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NFL Expected to Vote on the Raiders Move to Vegas Monday

The Raiders may no longer be the Oakland Raiders as of Monday, as the NFL is expected to take a vote for the teams’ possible move to Las Vegas as early as the 2017 season.

NFL Commissioner Roger Goodell told Mayor Libby Schaaf in a letter Friday that the Ronnie Lott-led Oakland stadium proposal is filled with uncertainty, David Debolt of Bayaareanewsgroup reports.

In the letter obtained by this news organization Saturday, Goodell wrote that the city’s proposal is not “clear and specific, actionable in a reasonable time frame, and free of major contingencies.”

The criticism from the NFL’s top executive came days before NFL owners are expected to vote on the team’s relocation to Nevada and in response to an earlier letter from Schaaf outlining the $1.3 billion development at the Coliseum complex.

Hall of Famer Lott and his investors have proposed building a 55,000-seat football stadium, along with hotels, restaurants and space for a new ballpark for the A’s.

Meanwhile, in Nevada, the Raiders have proposed building a $1.9 billion, 65,000-seat domed stadium near the Las Vegas Strip, relying heavily on $750 million in taxpayer money and a $650 million loan from Bank of America.

“Key issues that we have identified as threshold considerations are simply not resolvable in a reasonable time,” Goodell wrote of the Oakland proposal.

Part of the commissioner’s concerns center on the A’s long-term lease at the Coliseum, a facility they have shared with the Raiders for decades.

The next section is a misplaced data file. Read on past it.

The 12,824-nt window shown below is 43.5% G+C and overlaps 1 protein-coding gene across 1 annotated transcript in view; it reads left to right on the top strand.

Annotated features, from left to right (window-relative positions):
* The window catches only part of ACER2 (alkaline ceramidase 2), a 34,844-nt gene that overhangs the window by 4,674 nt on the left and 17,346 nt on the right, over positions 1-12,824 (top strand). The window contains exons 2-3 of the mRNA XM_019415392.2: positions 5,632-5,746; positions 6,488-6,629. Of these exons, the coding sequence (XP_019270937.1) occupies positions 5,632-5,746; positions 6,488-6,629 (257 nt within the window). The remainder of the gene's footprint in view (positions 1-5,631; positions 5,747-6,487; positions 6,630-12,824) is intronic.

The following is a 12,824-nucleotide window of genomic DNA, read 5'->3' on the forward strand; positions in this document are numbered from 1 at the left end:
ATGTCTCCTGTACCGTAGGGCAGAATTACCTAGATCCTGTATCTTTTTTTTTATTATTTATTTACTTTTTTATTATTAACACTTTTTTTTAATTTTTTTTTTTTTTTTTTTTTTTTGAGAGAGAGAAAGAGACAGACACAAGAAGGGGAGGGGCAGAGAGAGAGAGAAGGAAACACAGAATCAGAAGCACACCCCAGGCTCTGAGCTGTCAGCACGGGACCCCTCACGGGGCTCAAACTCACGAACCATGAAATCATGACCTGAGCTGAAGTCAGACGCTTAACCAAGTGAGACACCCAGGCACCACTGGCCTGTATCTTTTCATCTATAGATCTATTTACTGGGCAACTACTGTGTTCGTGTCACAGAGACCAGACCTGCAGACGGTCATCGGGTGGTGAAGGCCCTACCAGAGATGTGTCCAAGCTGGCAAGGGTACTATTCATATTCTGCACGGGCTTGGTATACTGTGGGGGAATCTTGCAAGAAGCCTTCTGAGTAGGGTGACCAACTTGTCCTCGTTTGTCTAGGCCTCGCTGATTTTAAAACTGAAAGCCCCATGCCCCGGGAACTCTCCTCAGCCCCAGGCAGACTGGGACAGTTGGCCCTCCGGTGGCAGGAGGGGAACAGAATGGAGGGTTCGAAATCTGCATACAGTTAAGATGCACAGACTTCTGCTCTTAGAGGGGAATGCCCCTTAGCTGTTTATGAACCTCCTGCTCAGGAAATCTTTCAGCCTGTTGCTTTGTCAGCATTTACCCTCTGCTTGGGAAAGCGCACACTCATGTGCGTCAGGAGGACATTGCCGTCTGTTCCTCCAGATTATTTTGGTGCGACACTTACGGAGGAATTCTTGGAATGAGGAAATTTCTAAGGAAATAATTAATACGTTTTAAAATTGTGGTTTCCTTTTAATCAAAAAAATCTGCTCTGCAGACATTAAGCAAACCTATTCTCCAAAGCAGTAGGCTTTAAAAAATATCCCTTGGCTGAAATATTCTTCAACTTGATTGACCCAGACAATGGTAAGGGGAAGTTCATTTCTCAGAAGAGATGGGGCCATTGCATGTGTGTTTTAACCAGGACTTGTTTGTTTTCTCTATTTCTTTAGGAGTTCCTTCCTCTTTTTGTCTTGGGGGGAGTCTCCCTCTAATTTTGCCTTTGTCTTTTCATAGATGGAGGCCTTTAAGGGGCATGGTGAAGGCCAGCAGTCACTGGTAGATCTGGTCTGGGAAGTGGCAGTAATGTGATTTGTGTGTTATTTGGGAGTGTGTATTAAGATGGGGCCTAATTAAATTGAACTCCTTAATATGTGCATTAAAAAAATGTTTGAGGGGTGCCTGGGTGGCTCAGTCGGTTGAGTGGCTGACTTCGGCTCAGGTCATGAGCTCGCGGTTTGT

Schaaf has previously said the NFL requested that the city “truncate” the lease, and she hoped the request was not a “take-it-or-leave-it condition.” Goodell, in his letter, said, “the long-term nature of the commitment to the A’s remains a significant complication and the resolution of that issue remains unknown.”

“We also accept that you do not wish to exercise (and may not be able to exercise) the contractual termination rights related to the A’s,” the commissioner noted.

Lott’s proposal, which includes a $600 million commitment from money-management firm Fortress Investment, sets aside 15 acres for the A’s, if they choose to stay at the Coliseum.

At a rally with fans on Saturday, Schaaf said there is no conflict with the A’s, and the city has given the NFL as much detail as it can.

“We have gotten as clear as we can get without the Raiders at the table,” Schaaf told the crowd inside the Coliseum. “We need the Raiders at the table.”

“We have gotten as clear as we can get without the Raiders at the table,” Schaaf told the crowd inside the Coliseum. “We need the Raiders at the table.”

City officials have said that it has been more than a year since they have met directly with the team’s owner, Mark Davis, who has committed to the Las Vegas deal.

Goodell acknowledged and thanked Oakland city officials, specifically Schaaf, for being “accessible, creative and diligent in exploring alternatives.”

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